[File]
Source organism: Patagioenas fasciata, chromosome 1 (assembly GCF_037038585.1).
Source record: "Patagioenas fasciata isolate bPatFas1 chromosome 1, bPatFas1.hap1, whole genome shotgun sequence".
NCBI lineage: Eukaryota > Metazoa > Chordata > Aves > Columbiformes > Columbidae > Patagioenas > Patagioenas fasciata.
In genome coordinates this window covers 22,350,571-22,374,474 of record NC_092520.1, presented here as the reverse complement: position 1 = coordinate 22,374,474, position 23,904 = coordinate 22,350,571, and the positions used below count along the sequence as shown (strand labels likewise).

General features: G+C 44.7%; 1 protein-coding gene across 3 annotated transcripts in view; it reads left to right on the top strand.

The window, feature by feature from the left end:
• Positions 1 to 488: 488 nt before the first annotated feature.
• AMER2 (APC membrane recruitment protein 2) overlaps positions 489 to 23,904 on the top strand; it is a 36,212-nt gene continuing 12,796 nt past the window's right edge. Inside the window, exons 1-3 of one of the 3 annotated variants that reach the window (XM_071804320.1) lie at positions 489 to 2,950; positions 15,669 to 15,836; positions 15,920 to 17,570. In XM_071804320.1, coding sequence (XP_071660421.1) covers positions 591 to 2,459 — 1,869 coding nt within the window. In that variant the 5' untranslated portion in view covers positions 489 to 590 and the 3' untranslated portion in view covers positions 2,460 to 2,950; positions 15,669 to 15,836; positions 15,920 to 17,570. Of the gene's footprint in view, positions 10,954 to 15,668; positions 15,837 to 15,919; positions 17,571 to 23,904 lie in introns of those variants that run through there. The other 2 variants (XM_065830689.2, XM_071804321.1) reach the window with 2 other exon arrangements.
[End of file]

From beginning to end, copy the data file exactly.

Source organism: Patagioenas fasciata, chromosome 1 (assembly GCF_037038585.1).
Source record: "Patagioenas fasciata isolate bPatFas1 chromosome 1, bPatFas1.hap1, whole genome shotgun sequence".
NCBI lineage: Eukaryota > Metazoa > Chordata > Aves > Columbiformes > Columbidae > Patagioenas > Patagioenas fasciata.
In genome coordinates this window covers 22,350,571-22,374,474 of record NC_092520.1, presented here as the reverse complement: position 1 = coordinate 22,374,474, position 23,904 = coordinate 22,350,571, and the positions used below count along the sequence as shown (strand labels likewise).

General features: G+C 44.7%; 1 protein-coding gene across 3 annotated transcripts in view; it reads left to right on the top strand.

The window, feature by feature from the left end:
• Positions 1 to 488: 488 nt before the first annotated feature.
• AMER2 (APC membrane recruitment protein 2) overlaps positions 489 to 23,904 on the top strand; it is a 36,212-nt gene continuing 12,796 nt past the window's right edge. Inside the window, exons 1-3 of one of the 3 annotated variants that reach the window (XM_071804320.1) lie at positions 489 to 2,950; positions 15,669 to 15,836; positions 15,920 to 17,570. In XM_071804320.1, coding sequence (XP_071660421.1) covers positions 591 to 2,459 — 1,869 coding nt within the window. In that variant the 5' untranslated portion in view covers positions 489 to 590 and the 3' untranslated portion in view covers positions 2,460 to 2,950; positions 15,669 to 15,836; positions 15,920 to 17,570. Of the gene's footprint in view, positions 10,954 to 15,668; positions 15,837 to 15,919; positions 17,571 to 23,904 lie in introns of those variants that run through there. The other 2 variants (XM_065830689.2, XM_071804321.1) reach the window with 2 other exon arrangements.